It seems equally plausible to me that the current LLMs are one iteration away from their limit in programming as it is to imagine they could out-program me on the same scale that AlphaGo can outplay me at go. At least in the context of a well specified programming task. It’s so difficult to predict at this point, I guess we will have to wait and see.

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            Yes, it feels impossible to predict what the ceiling is. On the one hand, they’ve already eaten up the internet, and there isn’t a second internet to use as supplemental training data, so maybe the ceiling is just a few feet overhead. On the other hand, a lot of new applications are being launched with just one shot learning, which while surprisingly effective, is obviously only worthwhile as a cost saving move. If money weren’t an object, you’d do fine tuning instead. So it could be that fine tuning is all we need to get another qualitative jump in abilities.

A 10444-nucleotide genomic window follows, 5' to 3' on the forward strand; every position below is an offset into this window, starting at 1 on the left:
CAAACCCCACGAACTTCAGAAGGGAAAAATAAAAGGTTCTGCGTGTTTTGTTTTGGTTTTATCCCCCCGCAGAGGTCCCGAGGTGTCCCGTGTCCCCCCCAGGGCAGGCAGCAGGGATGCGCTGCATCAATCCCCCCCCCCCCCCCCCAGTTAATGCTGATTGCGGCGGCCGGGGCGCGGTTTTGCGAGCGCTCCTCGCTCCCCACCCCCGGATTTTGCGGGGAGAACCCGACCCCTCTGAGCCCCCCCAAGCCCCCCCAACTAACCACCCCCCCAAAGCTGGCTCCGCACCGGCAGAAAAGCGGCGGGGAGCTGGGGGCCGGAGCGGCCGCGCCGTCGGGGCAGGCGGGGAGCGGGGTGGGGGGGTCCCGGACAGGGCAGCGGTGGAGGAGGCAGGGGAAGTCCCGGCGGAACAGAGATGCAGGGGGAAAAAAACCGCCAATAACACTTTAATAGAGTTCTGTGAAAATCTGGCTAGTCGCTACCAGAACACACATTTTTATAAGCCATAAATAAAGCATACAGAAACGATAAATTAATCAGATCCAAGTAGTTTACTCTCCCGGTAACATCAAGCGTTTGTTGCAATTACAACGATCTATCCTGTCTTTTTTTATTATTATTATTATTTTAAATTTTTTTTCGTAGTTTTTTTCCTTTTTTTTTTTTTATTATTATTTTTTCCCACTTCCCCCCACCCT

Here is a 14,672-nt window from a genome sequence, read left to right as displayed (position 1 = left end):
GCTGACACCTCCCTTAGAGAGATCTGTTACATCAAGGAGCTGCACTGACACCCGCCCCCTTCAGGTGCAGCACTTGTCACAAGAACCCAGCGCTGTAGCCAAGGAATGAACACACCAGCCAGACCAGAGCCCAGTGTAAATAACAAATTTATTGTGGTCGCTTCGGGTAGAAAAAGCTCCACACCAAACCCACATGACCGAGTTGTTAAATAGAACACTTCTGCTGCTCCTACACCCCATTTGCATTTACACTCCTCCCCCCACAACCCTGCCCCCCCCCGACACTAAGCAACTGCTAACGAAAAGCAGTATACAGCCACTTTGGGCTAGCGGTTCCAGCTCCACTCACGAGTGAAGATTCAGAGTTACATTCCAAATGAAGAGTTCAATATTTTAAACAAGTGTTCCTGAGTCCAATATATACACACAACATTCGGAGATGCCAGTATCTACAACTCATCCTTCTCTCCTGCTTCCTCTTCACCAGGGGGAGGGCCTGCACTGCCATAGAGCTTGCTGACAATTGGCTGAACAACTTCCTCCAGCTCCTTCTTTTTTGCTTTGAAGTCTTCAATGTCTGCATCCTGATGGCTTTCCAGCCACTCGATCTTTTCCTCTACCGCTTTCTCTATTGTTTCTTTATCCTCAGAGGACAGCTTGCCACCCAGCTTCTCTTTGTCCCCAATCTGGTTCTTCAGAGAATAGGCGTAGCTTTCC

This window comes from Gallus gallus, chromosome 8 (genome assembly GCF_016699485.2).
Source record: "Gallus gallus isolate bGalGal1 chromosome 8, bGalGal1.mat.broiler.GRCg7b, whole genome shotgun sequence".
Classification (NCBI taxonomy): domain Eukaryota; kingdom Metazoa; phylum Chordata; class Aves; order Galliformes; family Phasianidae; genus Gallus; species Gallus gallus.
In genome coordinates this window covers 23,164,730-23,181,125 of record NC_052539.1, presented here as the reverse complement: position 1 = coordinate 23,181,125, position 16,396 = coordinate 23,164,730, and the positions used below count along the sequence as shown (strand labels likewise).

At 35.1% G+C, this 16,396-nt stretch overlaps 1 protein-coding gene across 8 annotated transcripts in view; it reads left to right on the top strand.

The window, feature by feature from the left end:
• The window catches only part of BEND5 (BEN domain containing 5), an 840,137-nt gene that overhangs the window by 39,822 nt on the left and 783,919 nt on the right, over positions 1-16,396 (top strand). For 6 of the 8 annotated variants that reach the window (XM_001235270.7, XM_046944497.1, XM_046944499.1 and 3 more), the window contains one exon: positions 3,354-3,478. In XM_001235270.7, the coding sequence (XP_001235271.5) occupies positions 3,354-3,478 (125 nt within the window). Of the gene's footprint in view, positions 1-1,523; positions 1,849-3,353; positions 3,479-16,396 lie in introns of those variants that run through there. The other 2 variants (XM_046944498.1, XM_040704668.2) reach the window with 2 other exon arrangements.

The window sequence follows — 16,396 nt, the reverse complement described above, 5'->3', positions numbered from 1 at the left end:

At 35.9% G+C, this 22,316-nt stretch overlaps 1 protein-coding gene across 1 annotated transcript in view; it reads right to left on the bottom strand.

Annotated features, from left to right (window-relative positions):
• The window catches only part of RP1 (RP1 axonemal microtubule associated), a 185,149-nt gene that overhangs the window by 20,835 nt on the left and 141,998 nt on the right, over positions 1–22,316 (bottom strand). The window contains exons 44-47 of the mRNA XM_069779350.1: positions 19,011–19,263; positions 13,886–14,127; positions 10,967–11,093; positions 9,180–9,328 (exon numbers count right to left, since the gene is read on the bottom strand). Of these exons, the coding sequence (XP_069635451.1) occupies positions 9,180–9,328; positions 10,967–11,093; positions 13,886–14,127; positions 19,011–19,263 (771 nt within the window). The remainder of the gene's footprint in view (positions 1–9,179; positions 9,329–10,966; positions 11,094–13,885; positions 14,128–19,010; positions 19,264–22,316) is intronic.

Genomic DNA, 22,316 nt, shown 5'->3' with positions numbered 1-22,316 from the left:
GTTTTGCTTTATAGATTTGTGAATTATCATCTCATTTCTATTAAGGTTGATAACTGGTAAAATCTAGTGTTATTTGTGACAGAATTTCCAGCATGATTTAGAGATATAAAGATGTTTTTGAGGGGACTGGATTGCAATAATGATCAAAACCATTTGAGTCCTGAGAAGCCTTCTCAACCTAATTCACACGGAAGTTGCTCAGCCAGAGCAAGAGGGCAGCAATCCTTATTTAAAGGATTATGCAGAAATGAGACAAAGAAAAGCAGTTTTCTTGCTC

The AlphaGo analogy is pretty concerning, TBH. :-) You train an LLM to the point where it can evaluate its own responses, and then set it loose against itself, and 💥

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              Go is a very constrained system compared to writing software.

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                Yes. In Go, there’s a clearly defined end state: victory or loss. However, one of the things that held back Go research for a long time was that it was hard to score the middle state. This meant you couldn’t just do a min-max search tree like you can with chess. (In college, my prof assigned us to try to do a min-max of Star Trek’s 3D chess as a group project, but we were all hopelessly out of our depths, and one kid did all the work for us.) But AlphaGo just bute forced passed all that.

                For coding, you could imagine something like: tell the LLM to think up N coding challenges a la Leet Code or Advent of Code etc and then solve them, then feed those solutions into a compiler and run them if they compile (sandbox the machine, lol), then feed that back to the LLM so it knows if the code it produced compiles and passes its own test suite. It could be a good way of generating self-training data. It only works if the base model is smart enough to be able to get an initial foothold to bootstrap itself, but I think at this point the LLMs should be able to do that.